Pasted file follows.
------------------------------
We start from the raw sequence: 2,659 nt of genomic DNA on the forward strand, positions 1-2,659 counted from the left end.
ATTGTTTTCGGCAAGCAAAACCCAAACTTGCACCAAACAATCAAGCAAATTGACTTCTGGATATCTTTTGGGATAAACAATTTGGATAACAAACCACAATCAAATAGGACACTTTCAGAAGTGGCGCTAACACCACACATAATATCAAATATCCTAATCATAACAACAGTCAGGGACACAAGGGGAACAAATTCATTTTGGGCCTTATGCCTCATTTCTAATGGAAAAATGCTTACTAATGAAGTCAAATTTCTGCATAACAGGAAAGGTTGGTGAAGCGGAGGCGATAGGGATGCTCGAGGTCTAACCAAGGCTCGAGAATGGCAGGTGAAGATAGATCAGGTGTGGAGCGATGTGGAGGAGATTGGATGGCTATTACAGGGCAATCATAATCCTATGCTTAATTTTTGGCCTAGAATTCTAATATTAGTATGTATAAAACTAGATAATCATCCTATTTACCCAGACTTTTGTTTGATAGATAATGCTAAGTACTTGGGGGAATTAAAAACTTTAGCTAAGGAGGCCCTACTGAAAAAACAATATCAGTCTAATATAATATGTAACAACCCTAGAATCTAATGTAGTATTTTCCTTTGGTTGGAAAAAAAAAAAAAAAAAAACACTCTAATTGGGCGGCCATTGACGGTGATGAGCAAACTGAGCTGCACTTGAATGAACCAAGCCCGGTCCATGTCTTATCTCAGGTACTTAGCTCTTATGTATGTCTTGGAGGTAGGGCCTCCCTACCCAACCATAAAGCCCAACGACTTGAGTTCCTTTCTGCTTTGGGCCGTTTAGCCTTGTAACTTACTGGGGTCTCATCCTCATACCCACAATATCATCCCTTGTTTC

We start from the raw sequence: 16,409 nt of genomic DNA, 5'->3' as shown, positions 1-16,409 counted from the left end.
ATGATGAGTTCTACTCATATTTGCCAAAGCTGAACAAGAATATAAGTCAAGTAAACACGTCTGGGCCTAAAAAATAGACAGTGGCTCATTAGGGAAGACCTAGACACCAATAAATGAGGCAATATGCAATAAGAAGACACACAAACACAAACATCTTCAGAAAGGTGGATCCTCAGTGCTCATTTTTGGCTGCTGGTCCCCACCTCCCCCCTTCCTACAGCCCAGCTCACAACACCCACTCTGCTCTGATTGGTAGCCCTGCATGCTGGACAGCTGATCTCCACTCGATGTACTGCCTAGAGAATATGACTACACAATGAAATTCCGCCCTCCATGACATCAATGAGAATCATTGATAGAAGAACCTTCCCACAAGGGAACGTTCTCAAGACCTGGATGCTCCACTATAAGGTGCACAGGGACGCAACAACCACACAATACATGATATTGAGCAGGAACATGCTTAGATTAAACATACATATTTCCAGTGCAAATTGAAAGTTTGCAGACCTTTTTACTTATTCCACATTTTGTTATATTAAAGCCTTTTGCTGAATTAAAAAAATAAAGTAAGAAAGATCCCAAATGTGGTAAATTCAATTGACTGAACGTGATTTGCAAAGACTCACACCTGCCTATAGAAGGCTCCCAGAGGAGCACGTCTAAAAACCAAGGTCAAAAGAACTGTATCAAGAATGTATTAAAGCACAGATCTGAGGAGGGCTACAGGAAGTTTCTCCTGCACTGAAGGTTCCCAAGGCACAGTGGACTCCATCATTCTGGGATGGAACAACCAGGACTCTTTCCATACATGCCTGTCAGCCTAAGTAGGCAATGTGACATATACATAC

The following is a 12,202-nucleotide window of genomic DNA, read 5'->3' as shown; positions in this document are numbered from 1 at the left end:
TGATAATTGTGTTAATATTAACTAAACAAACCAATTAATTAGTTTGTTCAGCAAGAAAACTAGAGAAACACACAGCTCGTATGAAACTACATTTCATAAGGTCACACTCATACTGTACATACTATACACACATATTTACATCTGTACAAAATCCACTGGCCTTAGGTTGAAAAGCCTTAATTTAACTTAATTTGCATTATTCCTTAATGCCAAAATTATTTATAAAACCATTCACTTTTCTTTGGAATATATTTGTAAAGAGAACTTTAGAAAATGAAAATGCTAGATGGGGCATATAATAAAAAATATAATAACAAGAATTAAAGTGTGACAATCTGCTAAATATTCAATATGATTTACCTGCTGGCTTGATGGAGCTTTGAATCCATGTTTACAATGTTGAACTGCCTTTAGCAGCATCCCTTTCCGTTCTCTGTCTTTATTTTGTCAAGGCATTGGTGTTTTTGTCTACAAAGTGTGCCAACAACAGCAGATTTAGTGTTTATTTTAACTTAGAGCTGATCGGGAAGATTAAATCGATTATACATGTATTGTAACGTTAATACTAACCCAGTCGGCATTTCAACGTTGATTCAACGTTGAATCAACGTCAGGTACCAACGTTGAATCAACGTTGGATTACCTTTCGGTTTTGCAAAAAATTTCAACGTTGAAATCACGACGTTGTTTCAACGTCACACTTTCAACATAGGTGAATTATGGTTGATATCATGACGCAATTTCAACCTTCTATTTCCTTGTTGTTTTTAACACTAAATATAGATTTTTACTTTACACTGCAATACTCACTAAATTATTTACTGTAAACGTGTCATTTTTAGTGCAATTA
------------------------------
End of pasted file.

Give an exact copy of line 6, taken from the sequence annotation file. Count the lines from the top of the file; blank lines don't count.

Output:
TGATAATTGTGTTAATATTAACTAAACAAACCAATTAATTAGTTTGTTCAGCAAGAAAACTAGAGAAACACACAGCTCGTATGAAACTACATTTCATAAGGTCACACTCATACTGTACATACTATACACACATATTTACATCTGTACAAAATCCACTGGCCTTAGGTTGAAAAGCCTTAATTTAACTTAATTTGCATTATTCCTTAATGCCAAAATTATTTATAAAACCATTCACTTTTCTTTGGAATATATTTGTAAAGAGAACTTTAGAAAATGAAAATGCTAGATGGGGCATATAATAAAAAATATAATAACAAGAATTAAAGTGTGACAATCTGCTAAATATTCAATATGATTTACCTGCTGGCTTGATGGAGCTTTGAATCCATGTTTACAATGTTGAACTGCCTTTAGCAGCATCCCTTTCCGTTCTCTGTCTTTATTTTGTCAAGGCATTGGTGTTTTTGTCTACAAAGTGTGCCAACAACAGCAGATTTAGTGTTTATTTTAACTTAGAGCTGATCGGGAAGATTAAATCGATTATACATGTATTGTAACGTTAATACTAACCCAGTCGGCATTTCAACGTTGATTCAACGTTGAATCAACGTCAGGTACCAACGTTGAATCAACGTTGGATTACCTTTCGGTTTTGCAAAAAATTTCAACGTTGAAATCACGACGTTGTTTCAACGTCACACTTTCAACATAGGTGAATTATGGTTGATATCATGACGCAATTTCAACCTTCTATTTCCTTGTTGTTTTTAACACTAAATATAGATTTTTACTTTACACTGCAATACTCACTAAATTATTTACTGTAAACGTGTCATTTTTAGTGCAATTA